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Monday, 9 July 2012

Waiting for the other shoe to fall ...

I belong to a couple of advanced breast cancer forums and recently there has been a spate of deaths of members with Stage IV breast cancer.  Just in case anyone doesn't know what this means, here is a hint ... there is no Stage V breast cancer.  These deaths, combined with another post, have brought into focus the guilt that I feel that I have not had a progression in four and a half years, and that I am still alive.  In short, I am still waiting for the other shoe to fall.  I guess this can also be called Survivor's Guilt.  It is not only guilt it is confusion, according to statistics I should be dead by now, so how do I deal with this unexpected time.

The unpredictability of this disease is one of the difficult things to live with.  I know that I looked at statistics when I first had access to the internet after my diagnosis and all it did was scare the b'Jesus out of myself.  It is not a disease that has a specific time scale, "the fever will break on the third day" type of thing, but we all incontrovertably know that it will get us one day, so when things are stable it can be a bit unnerving.  Since I had my right hip replaced in January 2008, because the cancer had spread to my bones and caused a pathological fracture, the scans have shown that the cancer has retreated or stayed stable.  The recent blip where the ureter problem could have been progression has really been the only serious threat to that stability.  So why do I feel guilty when I hear about the progression of other people's cancer?

The thing is that when you are told that your cancer is incurable it becomes fixed in your mind and there is an expectation that you will not be able to continue a normal life.  Although my diagnosis with Stage II in September 2007 (which would have been Stage IV if they had listened to me) I met with calm acceptance.  My mother had breast cancer when she was about 54 and had a mastectomy, but did not have a recurrance and died 15 years later of something unrelated.  My expectation was that I would be the same and I was not really phased by this diagnosis.  So I don't automatically consider cancer to be a death sentence even though I looked after a friend 8 years ago when she was terminally ill with stomach cancer.  But to be told that your cancer is incurable is a whole other ball game, and it was one that was not so easy to adjust to, and in particular the concept that the oncologists are not trying to save your life; they are giving you palliative care as and when necessary.  So the concept develops in your mind that your time is limited, but then time passes and you are still here and more than holding your own.  This is bewildering and takes time to adjust to.  All of us do this in different ways and there is no set way to do this, but this is something that no one tells you, and I for one felt like a wimp and a failure that I couldn't maintain an outward demeanor of being completely in control.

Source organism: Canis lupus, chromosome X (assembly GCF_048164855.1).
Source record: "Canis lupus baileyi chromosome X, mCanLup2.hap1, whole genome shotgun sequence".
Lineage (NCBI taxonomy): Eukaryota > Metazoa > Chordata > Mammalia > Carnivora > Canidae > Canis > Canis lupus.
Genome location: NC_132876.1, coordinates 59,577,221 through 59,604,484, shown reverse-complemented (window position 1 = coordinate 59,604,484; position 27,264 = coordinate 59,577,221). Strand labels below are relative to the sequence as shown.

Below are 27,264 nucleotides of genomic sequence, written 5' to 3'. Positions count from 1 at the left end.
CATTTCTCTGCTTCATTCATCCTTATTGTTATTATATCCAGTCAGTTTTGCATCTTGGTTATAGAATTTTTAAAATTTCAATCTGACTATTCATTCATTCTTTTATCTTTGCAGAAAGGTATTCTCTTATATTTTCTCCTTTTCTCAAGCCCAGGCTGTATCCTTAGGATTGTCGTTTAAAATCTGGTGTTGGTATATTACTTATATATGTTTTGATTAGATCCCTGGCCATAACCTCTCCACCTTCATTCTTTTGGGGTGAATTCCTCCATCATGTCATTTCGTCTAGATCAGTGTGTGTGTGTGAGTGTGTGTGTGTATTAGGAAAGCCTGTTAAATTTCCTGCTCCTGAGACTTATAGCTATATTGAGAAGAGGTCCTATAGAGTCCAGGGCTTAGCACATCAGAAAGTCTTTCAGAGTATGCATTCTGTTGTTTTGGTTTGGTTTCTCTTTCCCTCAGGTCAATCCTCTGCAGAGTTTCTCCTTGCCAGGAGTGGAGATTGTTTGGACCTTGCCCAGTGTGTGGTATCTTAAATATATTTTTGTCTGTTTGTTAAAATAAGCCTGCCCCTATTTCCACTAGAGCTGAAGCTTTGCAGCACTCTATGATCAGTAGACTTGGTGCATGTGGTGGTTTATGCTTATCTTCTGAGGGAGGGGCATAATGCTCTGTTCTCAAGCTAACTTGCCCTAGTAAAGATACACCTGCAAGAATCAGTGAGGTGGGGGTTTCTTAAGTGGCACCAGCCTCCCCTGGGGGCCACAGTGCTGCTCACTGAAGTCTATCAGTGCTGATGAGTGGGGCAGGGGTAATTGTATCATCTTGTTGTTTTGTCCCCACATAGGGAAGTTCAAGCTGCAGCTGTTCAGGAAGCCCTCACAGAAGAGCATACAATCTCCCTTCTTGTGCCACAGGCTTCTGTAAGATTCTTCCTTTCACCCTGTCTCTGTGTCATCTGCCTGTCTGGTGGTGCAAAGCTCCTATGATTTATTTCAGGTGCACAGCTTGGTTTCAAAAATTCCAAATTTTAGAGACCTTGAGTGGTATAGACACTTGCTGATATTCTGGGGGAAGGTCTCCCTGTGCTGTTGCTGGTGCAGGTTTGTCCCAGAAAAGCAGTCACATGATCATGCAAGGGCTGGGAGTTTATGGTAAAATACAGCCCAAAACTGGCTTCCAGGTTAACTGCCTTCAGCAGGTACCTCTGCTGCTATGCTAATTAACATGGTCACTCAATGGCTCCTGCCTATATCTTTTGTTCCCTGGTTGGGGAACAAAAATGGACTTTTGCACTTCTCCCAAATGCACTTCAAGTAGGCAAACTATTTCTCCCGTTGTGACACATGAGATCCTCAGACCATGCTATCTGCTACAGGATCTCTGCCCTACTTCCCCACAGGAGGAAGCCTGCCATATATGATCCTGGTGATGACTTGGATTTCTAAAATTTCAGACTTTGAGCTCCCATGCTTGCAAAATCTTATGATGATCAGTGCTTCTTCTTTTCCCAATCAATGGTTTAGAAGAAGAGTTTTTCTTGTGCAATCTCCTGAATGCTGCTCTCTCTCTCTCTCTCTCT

One of the first things I always tell anyone who has just been told they are Stage IV is that their sense of shock and dispair is completely normal.  So maybe survivor guilt is also completely normal?  Maybe especially for me who has had depression for many years and who has even begged God to let me die.  I have no husband, no children, so why are people who have someone close and children dying while I stay alive?  Is it because I have actually survived years of depression by having this inner streak of determination to just keep going?  To keep on putting one foot in front of another?  Maybe this is God's way of letting me know that I actually do value being alive by teaching me that there is a limit on how long I will live. 

Let's face it, how many of us have really thought about this when we are younger?  My father died when I was just about 18, my mother when I was 29, but they were the older generation.  Time shows you that you become the next older generation eventually especially if you have a family who are spaced out so much in years.  My younger neice is 17, I am 52, my mother would have been 91, and my father 113!  One of my great-grandfather's was born in 1829.  Until we are faced by our own mortality the future seems to be, well, just there stretching out in front of us.  There is the feeling that certain things can be put off because we can do that next year, or the year after ... and on it goes.

I don't think that being Stage IV takes away your future so much as it brings focus to the present.  It makes it more important not to waste time on things that will not inspire us; it makes you see the need to just cut the crap!  But for those who have young children I feel as though they should have my extra time that the stats say I don't have.  But there again maybe this is showing me that I ought to get some joy out of life by living for today.

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